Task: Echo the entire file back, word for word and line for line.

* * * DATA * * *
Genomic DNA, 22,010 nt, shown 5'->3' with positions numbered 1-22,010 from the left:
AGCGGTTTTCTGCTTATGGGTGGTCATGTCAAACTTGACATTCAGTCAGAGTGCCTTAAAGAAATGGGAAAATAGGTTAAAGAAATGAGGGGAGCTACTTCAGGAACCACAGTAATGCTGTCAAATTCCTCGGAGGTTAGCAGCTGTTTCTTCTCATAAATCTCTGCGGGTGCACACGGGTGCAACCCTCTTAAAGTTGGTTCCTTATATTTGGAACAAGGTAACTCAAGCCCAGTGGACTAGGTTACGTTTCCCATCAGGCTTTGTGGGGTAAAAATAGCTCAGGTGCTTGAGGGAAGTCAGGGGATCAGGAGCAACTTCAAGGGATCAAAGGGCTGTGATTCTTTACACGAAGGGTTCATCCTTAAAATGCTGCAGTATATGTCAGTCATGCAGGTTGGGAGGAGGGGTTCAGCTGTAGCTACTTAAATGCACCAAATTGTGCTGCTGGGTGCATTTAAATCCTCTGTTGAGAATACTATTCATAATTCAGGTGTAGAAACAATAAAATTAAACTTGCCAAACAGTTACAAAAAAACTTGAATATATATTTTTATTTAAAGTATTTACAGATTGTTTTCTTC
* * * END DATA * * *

Genomic DNA, 22,010 nt, shown 5'->3' with positions numbered 1-22,010 from the left:
AGCGGTTTTCTGCTTATGGGTGGTCATGTCAAACTTGACATTCAGTCAGAGTGCCTTAAAGAAATGGGAAAATAGGTTAAAGAAATGAGGGGAGCTACTTCAGGAACCACAGTAATGCTGTCAAATTCCTCGGAGGTTAGCAGCTGTTTCTTCTCATAAATCTCTGCGGGTGCACACGGGTGCAACCCTCTTAAAGTTGGTTCCTTATATTTGGAACAAGGTAACTCAAGCCCAGTGGACTAGGTTACGTTTCCCATCAGGCTTTGTGGGGTAAAAATAGCTCAGGTGCTTGAGGGAAGTCAGGGGATCAGGAGCAACTTCAAGGGATCAAAGGGCTGTGATTCTTTACACGAAGGGTTCATCCTTAAAATGCTGCAGTATATGTCAGTCATGCAGGTTGGGAGGAGGGGTTCAGCTGTAGCTACTTAAATGCACCAAATTGTGCTGCTGGGTGCATTTAAATCCTCTGTTGAGAATACTATTCATAATTCAGGTGTAGAAACAATAAAATTAAACTTGCCAAACAGTTACAAAAAAACTTGAATATATATTTTTATTTAAAGTATTTACAGATTGTTTTCTTC